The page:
He was subsequently commissioned and remained an officer in the Ready Reserve for 15 years.
Bernie had very clear ideas on what he wanted to do. His radio hobby and part-time work had interested him in electronics. He applied for entry into MIT in electrical engineering again under the GI Bill and this time was accepted.
Bernie already had a year of college in the navy. He completed work for the BS degree in 1948 and still had some time left on his GI Bill, so he went on for the MS, which he had earned by 1949. That degree and an honorable service record made him at age 22 one of the more desirable candidates for an engineering position. He had no trouble getting a job. His major concern was getting the right one.
Professional life 
Bernie's first job after college was with Philco Corporation. He was there for a year, a long time in the fast-paced world of growing electronics innovation that followed the war. His career there was interrupted by a personal call from the young Presper Eckert, 28 at the time, who had heard about him from an MIT professor and wanted to interview him.
As a result, Bernie went to work at the Eckert-Mauchly Computer Corporation in an old building in Philadelphia. He had joined a group of young and irreverent engineers who were building the first commercial digital computer. At that time the digital computer was a new idea coming out of war-time military intelligence efforts. The first one had been devised to compute artillery firing tables, but was completed too late (1946) to impact the course of the war. Now Bernie found that he was to work on the development of UNIVAC, the world's first commercial digital computer. His co-workers were all in their 20's; however, the same might be said of many other entrepreneurs and project enthusiasts in the just-foming field of computers.
At this time, Bernie got his first indoctrination in entrpreneurial management from the receiving end. He said:
- "The chief engineer was Jim Weiner who had come down from Raytheon. Jim ruled over us like a master sergeant and engendered in us reactionary passions . . . but he made us do our jobs."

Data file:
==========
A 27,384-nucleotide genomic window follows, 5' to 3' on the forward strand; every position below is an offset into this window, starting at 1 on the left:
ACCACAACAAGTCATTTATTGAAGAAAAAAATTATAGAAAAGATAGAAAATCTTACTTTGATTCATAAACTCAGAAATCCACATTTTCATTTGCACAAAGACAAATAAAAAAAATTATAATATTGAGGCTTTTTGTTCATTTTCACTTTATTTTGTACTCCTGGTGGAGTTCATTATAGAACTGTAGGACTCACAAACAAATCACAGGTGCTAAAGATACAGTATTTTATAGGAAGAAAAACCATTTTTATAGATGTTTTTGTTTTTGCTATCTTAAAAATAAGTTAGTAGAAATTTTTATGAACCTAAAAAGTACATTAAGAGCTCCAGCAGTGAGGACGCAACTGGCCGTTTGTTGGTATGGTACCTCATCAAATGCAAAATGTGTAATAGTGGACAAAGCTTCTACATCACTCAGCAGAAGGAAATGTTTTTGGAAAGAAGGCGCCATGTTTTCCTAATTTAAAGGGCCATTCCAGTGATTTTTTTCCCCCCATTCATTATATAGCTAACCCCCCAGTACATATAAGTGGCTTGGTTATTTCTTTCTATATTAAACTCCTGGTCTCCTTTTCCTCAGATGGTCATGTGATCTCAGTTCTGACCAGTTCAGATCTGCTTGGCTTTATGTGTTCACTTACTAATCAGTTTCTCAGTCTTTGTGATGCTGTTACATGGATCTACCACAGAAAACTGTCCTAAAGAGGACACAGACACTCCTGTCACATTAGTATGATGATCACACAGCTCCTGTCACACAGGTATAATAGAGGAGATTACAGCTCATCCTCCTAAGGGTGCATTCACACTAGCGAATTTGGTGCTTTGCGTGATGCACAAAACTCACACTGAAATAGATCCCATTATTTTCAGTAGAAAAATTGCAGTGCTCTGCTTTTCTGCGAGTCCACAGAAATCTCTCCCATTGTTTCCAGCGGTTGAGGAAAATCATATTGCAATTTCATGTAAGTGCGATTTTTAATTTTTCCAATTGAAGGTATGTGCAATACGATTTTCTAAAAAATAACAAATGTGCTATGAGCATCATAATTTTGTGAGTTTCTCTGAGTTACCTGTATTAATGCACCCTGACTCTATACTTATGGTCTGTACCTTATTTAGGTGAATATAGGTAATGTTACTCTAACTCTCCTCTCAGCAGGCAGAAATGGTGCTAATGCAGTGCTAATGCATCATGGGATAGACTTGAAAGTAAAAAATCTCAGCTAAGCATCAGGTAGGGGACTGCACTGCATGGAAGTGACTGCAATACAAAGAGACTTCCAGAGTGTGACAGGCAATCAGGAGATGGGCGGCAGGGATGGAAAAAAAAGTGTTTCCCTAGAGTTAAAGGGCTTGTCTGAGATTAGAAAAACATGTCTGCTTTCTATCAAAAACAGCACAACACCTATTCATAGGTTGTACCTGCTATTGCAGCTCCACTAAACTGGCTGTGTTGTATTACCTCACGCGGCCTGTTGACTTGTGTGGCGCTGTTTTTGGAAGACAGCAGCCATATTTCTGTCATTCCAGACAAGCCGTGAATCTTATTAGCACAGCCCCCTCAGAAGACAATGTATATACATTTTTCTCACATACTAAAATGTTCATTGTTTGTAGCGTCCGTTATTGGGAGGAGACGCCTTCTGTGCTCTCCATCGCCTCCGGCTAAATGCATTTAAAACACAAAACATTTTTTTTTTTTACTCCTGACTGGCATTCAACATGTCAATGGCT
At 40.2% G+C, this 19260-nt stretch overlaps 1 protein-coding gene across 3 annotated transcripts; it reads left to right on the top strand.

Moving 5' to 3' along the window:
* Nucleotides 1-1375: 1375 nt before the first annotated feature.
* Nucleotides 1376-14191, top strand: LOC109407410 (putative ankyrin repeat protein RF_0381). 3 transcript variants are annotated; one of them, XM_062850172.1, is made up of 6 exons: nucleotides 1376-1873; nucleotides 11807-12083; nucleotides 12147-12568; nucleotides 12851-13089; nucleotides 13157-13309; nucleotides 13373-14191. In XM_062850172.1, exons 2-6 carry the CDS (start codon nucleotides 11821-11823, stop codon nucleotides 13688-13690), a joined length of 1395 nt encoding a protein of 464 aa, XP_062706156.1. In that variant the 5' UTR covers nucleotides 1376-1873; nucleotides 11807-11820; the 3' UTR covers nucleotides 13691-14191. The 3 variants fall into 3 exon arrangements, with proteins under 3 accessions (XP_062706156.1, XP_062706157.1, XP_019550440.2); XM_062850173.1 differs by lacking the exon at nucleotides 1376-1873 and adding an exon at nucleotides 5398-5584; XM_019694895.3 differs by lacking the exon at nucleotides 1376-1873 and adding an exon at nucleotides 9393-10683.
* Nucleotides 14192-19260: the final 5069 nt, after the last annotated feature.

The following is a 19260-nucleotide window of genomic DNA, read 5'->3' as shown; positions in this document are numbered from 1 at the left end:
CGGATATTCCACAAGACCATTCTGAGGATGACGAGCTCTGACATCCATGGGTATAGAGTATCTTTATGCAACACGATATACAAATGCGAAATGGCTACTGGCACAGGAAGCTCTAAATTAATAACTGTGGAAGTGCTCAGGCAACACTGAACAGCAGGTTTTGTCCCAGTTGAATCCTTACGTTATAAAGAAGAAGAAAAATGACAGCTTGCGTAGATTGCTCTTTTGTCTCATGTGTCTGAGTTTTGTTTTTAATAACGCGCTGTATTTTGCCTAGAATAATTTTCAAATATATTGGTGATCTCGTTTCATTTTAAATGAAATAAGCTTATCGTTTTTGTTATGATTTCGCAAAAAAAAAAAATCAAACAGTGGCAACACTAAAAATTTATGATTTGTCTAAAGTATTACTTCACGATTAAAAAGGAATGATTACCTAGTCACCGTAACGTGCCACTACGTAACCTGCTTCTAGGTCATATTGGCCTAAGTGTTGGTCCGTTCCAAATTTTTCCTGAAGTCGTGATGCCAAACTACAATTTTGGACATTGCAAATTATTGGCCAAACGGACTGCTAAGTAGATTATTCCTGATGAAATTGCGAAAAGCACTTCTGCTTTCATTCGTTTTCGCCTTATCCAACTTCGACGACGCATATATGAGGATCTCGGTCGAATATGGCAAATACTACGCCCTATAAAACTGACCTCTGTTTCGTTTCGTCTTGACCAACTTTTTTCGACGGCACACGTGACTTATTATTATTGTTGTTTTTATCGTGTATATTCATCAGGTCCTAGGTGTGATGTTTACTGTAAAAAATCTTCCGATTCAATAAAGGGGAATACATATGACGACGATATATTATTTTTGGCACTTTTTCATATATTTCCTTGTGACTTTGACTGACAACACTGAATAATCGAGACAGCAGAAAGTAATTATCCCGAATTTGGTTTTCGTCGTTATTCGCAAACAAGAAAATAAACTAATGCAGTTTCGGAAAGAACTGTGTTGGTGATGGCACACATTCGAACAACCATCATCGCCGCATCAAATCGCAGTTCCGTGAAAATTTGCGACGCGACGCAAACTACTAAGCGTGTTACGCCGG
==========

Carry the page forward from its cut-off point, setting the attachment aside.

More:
Weiner in turn mirrored Eckert, of whom Bernie said:
- "If in my later years I have myself developed a reputation for being a tough engineering task master, I am pleased to say — and I hope that he will be pleased by my saying it — that Eckert was responsible."
- "He had allowed only a few working days to do this. I didn't know I couldn't do it, so I set out to do it."
Having done it, Bernie went on to design the crystal transducer system for the acoustic memories and then all of the memory system. Eckert and Weiner were tough masters. Bernie retained his delight at once seeing them make a worse mistake than any the engineers were punished for making:
- "Jim Weiner established the rule that whenever anybody made a mistake such as putting a screw driver or a scope probe in the wrong place and blew up a diode, he would have to buy a Coca-Cola for all the employees of the company, approximately 30. However, one day Jim Weiner himself put his screw driver into the wrong place and blew up all 18,000 diodes! It made us all feel much better."
Bernie later had high praise for Eckert's methods and adopted them as a philosophy:
- "He felt, I believe, that any engineer worth his salt should be able to design anything at any time, either electrical or mechanical. If he didn't know how to do it, then it was his responsibility to go out and learn how to do it."
Though highly influential on Bernie, the tutelage of Eckert was chronologically brief. After Sperry Rand Corporation bought Eckert-Mauchly, and the methods of large corporations began to replace those of Eckert, Bernie resigned and went to work for Laboratory for Electronics, a firm in the Boston area that was formed by individuals from the wartime Radiation Laboratory at MIT. There, he helped develop a Doppler navigating radar. It was the last work he would do as someone else's employee.
In the course of his radar investigations, Bernie met An Wang, another young innovator, who had just started Wang Laboratories, Inc. Bernie and An built and patented a sequenced number generator, the forerunner of all electronic dot matrix displays. It was used in the navigational computer on which Bernie was then working.
Marriage and family 
First married while still a teenager, after a period of years it became clear to both Bernie and his first spouse that it was not working out.
Later, at approximately age 32, he married Sophia, a former citizen of Greece. After having survived World War II there, she emigrated to the United States, joining the large population of Greek-speakers here. In addition to being supportive of her husband's innovative mission, Sophia has had a mission of her own to keep him healthy. A dancer, nutritionist and fitness savant in her own right, she makes sure that he eats right and gets his exercise. He still rides the bicycle.